Tuning tips

wire dipole antenna

All radio stations transmit a "vertically polarised" signal, this means that their antenna is standing straight up instead of horizontally. The instuctions to mount a dipole in a T configuration are outdated (see Horiz.) and actually not suitable anymore to properly receive vertically-polarised stations. Luckily this antenna is easily ajustable, just rotate it 90 degrees (see Vert.). Doing this, the reception should somewhat improve. The radio signals don't travel through wood, stucco, concrete or metal very well so if you can mount it near a window this will greatly improve your reception.

Vert in window

A simple wire

Most stereos come with a simple wire. The problem is people hook it up then pile it behind the stereo with the tangle of other wires. This will work great for recieving the big megawatt stations but if you want to hear the others you'll have to upgrade and because this is a mono-antenna and your stereo reception will suffer until you do. If you switch to the wire dipole your stereo and station reception will improve. Don't spend more than $5 as these antennas are very inexpensive.

The out-door antenna

With a directional antenna on the roof you'll surely get the strongest signal and the reception will become a lot more selective (less interferance from other signals). The best method for tuning to our signal is to look at the map and aim the small end towards the center of the blue region. Here too the antenna should be fitted vertically. The mount is usually made for both positions.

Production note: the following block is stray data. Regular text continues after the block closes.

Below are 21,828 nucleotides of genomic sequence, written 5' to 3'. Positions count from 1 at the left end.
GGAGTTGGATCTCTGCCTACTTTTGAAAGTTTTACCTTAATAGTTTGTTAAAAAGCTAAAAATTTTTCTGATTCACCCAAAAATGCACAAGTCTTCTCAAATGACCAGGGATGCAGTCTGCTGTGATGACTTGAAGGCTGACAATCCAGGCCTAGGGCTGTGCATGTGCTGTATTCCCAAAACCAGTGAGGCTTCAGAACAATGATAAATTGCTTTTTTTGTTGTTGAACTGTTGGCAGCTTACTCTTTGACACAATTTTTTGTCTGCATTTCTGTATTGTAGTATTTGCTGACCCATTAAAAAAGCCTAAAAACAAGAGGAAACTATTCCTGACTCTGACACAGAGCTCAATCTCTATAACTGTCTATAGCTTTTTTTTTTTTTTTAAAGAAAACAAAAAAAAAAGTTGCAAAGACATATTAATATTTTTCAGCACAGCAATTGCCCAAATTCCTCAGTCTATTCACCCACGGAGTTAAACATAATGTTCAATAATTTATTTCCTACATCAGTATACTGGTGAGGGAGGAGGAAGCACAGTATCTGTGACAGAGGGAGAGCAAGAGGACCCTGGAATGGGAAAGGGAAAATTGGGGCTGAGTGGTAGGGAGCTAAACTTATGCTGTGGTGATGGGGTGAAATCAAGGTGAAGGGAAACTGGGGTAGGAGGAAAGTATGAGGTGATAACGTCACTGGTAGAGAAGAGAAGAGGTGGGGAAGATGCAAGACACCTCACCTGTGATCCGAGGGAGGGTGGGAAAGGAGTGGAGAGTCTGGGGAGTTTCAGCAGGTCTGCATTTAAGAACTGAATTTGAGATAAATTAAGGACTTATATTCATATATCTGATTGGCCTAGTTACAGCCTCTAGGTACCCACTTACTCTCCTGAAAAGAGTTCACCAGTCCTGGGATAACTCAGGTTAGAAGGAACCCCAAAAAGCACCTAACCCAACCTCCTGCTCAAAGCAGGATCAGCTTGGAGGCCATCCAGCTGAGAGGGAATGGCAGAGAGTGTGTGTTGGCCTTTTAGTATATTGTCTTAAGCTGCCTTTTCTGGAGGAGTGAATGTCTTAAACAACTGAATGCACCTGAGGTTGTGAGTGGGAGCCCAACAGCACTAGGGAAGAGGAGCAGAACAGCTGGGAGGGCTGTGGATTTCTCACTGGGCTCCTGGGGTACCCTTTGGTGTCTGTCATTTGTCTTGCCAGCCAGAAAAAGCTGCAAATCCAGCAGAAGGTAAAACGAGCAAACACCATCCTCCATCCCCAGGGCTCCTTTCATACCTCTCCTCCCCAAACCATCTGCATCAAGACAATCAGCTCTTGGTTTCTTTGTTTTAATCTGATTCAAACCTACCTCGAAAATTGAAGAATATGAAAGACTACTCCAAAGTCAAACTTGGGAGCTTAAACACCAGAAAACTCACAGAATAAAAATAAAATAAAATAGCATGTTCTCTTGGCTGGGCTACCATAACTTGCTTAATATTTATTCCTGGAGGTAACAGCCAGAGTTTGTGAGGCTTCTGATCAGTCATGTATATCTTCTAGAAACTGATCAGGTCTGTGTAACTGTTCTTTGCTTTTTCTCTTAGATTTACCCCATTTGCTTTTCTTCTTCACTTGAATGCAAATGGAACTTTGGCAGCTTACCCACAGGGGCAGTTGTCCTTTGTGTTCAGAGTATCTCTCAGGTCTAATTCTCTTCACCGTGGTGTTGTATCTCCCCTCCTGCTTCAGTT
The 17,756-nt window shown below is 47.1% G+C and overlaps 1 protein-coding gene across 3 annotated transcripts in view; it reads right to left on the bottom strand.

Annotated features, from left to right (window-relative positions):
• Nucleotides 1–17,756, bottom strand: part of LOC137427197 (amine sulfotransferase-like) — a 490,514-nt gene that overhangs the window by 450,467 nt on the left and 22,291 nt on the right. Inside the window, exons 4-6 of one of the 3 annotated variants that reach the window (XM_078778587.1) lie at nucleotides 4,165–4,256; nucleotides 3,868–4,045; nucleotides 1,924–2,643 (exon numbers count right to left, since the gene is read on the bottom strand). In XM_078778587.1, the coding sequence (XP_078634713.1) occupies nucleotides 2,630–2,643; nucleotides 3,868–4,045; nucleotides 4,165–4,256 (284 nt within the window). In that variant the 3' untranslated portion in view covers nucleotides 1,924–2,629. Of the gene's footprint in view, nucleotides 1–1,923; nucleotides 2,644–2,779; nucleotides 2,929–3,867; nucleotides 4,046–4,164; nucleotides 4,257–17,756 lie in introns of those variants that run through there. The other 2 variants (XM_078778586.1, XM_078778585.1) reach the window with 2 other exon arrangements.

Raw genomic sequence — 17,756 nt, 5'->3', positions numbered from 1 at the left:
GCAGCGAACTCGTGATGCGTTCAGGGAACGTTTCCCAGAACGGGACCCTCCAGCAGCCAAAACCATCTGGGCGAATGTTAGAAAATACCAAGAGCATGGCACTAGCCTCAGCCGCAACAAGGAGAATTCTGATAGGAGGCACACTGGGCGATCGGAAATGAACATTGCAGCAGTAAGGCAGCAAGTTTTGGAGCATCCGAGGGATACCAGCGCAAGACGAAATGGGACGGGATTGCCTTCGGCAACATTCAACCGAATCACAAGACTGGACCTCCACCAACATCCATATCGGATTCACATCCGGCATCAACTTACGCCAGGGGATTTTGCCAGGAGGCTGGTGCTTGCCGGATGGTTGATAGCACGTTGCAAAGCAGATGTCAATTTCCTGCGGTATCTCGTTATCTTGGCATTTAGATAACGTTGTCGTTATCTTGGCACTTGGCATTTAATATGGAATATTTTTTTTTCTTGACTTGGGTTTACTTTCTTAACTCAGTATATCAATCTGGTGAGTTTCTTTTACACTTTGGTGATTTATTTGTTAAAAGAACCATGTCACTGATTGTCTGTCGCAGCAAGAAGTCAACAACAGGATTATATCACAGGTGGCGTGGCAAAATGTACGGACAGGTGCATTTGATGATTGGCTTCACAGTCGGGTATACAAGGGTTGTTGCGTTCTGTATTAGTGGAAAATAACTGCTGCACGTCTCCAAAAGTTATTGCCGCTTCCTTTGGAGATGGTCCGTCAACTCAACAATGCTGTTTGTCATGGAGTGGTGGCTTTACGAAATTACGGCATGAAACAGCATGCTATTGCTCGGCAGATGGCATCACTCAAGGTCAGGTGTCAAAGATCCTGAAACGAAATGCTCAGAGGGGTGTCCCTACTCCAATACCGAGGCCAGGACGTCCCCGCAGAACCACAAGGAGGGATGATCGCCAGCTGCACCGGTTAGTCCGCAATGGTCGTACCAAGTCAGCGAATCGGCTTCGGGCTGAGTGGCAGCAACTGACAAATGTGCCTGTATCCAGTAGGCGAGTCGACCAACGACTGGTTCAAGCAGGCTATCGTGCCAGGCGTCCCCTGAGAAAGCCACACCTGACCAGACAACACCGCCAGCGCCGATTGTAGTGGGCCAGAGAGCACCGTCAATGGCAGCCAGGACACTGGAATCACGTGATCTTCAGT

A very good antenna is the "Yagi" (see Yagi), available with 3, 5 or 7 elements of which the smallest one costing about $20. You will find them in electronic stores like Radio Shack.


A 5 element Yagi (vertically)

Before you run to the store to buy an antenna you first should check your tuner to see what type of plug or antenna connection there is, so you can buy the right plug to go with it while you are there. The cables come in multiple lenghts and are fitted with F type connectors. They'll have the proper adapters to get you fitted correctly.

If you are the do it yourself type, the conecting is very basic, you'll see how the cable should be fitted. First step: It should have the proper instructions in the box find them and throw them away.

If you can't go onto the roof, hang your antenna in your attic or on your balcony or something like that. Remember the radio signals don't travel through wood, stucco, concrete or metal very well, so your first choice should be outdoors. If you can go onto your roof you can use various kinds of mounting hardware. There are ones that bolt to the wall and there are those with span-belts, you can put these around a chimney and span it tight. You will need mounts and a mast. Consult, if necessary, a friend / specialist who owes you a favor. Again radio shack sells all of the needed stuff. Be careful around electricl wires. Don't mount an antenna where if it fell over it could come in contact with the power lines as this would not be a good thing.

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